Tuesday, February 21, 2006

Super Japanese Time Travel Adventure Type Show

It's been long in coming, but I'm finally writing up a quickie report on the anime series Zipang. I came by this one by accident while cruisin' the quick list of my favorite anime bittorrent aggregator. I'll let the plot line speak for itself:
A modern aegis cruiser of the Japanese SDF was on a training mission when a strange storm transports it back in time 60 years to the night before the Battle of Midway in World War 2.
If that plot line sounds familiar, then you're thinking as I was of the movie The Final Countdown, which in my humble opinion, is not the best store from which to steal ideas. Although I liked it as a young'un when it came out, later years revealed it for the cheese fest that it was. What was the crew trying to accomplish? What if they did accomplish it? Where was that friggin' tub going to get supplies from?

These questions, and others, are dealt with a little more...er...seriously in Zipang (which is actually pronounced like 'Xipaing' in the show). Although the crew shows up before Midway, it's basically used as a forum from which to see some fabled, long dead Japanese vessels, and as a memorial to the four trashed Japanese carriers. It's interesting at first to take in the reactions of the Japanese crew. Some crew members want very much to help their fellow Japanese, while others worry about upsetting the balance of history. This goes a couple laps before it starts to sink into the crew that they're pretty much a people without a country, that the Japanese people who exist in the era are (hopefully) a different breed. A comment is even made a couple episodes in about how the whole idea of the Japanese occupation in different areas was a bad idea that was never going to work. The ship then resolves itself to keeping the loss of life on both sides during the war to a minimum while combating the efforts of a renegade Imperial officer who wishes to defeat both Americans and militarist Japanese (yes yes, groan now).

I can understand the mindset at play though. Post war Japan has worked out pretty darn well for the survivors and their children, but....

The best allegory I could cook up was if an early twentieth century battleship that was stocked with Southerners found themselves traveling back in time to the Civil War. Yes their sympathies would lie with their fellow Southerners, but why would they want to be a part of such self destructive behavior? Why would they want to threaten a decisive defeat that arguably worked out better than any 'victory' could have?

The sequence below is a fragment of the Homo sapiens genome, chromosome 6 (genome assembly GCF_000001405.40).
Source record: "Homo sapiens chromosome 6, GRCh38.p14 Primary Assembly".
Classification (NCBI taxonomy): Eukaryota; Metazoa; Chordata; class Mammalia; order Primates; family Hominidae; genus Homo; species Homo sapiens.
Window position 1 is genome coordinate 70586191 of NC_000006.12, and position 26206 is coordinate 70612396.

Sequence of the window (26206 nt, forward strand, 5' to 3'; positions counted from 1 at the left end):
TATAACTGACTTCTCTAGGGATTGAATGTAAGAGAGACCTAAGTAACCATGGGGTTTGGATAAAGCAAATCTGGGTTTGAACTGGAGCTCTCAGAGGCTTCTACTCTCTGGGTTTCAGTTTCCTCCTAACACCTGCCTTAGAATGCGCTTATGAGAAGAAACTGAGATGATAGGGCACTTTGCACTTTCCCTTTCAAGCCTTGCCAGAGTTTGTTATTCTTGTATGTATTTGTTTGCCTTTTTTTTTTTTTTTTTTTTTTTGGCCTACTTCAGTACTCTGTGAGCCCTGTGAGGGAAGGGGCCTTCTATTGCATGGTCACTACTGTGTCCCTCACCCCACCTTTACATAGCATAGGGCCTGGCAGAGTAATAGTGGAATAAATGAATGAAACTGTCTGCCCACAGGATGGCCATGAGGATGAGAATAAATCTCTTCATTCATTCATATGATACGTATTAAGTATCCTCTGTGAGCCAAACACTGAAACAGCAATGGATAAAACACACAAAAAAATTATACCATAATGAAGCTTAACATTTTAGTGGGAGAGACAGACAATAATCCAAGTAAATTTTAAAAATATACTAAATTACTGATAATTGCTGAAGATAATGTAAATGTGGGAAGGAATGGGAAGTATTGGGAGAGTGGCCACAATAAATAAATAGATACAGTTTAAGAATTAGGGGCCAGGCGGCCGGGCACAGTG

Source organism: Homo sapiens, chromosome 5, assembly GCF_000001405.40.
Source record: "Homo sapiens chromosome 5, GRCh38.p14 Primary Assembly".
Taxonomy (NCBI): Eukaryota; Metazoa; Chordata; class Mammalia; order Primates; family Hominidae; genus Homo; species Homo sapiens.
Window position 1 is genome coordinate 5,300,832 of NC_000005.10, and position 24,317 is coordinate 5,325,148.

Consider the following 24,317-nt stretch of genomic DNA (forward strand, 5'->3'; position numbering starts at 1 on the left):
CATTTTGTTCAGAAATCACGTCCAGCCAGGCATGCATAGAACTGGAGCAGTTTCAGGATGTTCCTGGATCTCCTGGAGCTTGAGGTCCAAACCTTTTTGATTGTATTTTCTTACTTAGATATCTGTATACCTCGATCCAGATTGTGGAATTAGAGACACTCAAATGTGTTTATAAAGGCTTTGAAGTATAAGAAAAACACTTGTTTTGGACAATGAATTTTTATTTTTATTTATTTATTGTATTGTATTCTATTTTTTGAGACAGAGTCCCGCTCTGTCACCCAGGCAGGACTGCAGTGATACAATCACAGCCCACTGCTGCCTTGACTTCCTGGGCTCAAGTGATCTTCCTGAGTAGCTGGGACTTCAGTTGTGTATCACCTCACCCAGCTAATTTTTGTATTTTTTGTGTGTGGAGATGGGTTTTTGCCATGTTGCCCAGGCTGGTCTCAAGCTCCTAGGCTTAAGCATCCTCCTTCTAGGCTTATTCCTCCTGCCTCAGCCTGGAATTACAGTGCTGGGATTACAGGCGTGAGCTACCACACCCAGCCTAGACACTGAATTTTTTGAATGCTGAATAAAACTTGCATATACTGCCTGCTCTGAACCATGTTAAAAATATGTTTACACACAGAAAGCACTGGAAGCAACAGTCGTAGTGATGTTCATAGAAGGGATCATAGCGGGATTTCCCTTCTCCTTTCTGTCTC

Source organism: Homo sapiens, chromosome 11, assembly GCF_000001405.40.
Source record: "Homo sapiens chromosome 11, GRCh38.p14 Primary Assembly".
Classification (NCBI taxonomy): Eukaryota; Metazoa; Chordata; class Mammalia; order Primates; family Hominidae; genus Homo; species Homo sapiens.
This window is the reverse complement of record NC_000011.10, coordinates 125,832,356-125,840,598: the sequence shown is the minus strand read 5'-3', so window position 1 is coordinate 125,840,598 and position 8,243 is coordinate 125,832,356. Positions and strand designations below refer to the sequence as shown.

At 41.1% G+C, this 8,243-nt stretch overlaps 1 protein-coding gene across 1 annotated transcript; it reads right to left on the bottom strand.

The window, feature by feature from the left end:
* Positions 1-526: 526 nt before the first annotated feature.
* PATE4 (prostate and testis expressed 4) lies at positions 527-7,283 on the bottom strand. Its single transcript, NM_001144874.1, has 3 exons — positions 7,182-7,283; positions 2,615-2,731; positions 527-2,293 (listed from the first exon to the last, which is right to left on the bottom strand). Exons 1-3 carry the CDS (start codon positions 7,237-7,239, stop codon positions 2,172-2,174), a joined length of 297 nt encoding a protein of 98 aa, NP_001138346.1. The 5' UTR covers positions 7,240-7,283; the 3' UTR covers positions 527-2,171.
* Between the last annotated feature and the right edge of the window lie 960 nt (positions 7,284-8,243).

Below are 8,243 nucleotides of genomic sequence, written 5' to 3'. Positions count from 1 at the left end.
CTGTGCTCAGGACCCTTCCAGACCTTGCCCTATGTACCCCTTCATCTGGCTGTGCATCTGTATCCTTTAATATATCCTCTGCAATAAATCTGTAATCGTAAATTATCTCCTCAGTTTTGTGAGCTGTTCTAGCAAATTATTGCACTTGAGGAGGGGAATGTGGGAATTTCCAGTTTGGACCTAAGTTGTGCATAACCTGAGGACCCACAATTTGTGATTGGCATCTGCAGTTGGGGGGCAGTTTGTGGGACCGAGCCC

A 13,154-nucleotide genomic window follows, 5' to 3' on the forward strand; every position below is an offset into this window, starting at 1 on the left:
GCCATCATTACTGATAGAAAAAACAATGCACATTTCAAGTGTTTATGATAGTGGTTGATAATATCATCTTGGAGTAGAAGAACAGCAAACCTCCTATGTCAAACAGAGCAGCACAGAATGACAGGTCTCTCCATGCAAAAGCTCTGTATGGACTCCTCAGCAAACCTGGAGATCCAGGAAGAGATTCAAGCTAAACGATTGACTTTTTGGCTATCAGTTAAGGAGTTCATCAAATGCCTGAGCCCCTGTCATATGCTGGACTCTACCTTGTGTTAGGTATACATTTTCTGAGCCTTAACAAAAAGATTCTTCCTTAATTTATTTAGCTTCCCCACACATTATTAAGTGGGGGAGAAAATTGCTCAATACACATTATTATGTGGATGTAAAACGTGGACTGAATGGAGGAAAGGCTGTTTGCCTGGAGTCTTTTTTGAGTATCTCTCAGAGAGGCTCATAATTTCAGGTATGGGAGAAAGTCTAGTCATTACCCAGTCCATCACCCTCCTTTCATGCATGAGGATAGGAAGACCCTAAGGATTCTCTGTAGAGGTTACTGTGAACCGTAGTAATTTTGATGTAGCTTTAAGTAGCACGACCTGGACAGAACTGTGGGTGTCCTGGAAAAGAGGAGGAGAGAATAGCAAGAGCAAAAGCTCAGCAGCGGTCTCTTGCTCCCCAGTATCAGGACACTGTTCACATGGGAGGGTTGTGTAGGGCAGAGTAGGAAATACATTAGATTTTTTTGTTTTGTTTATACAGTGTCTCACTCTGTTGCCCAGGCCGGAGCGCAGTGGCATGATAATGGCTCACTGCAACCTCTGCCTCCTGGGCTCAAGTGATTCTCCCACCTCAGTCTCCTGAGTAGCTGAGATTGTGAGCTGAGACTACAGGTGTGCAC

Anyway, all the Japanese navel gazing in the show gets boring after a while; what I found to be more interesting is how the Americans are depicted in the show. Below is a shot of an American sub captain that is getting ready to fire two dud torpedoes at the state of the art missile cruiser (the word 'cowboy' came to mind).

Later, at Guadalcanal, the U.S. Marines are depicted as mildly racist (not that the Japanese harbored any such beliefs!) while they talk about the savage Japs on the island (in which the Japanese are depicted as fanatics who would fight to the last man; huh? oh yeah...). But most humorous of all is the artwork drawn up by one of the Marines (sub is from the show):

It's quite distracting as well when the 'Americans' in the show speak fluent Japanese. It was probably a bit much to ask to have English voice actors for what is supposed to be a Japan only show, but I know of other anime where Americans are voiced by Japanese actors using very broken English. As it is, the equivalent would be watching a WW2 movie and having the Japanese on the ship speaking with Brooklyn accents ("are they spies or something?").

Lastly, I'd like to point out what I think the true point of the show is: Japanese Military Porn. The show features sweeping shots of various ships, but the Yamato in particular, and much is made and shown when it comes to the capability of the cruiser (not to mention much fawning of Saint Admiral Yamamoto). No opportunity is missed to show missiles, guns, shells, and whatnot. Although the show has one female character (a medic), the creators wanted to make no bones about what the show was really about and drew the character as ugly as possible. A typical anime female lead from a different show appears on the right...

As a note, just to be fair I'll mention that I've only watched up to episode 15 (of 26 or so), that being the number translated so far. It could be that the series will go off in radical directions, which is quite possible; but the plotline isn't something I'd care to sit through to find out.

No comments: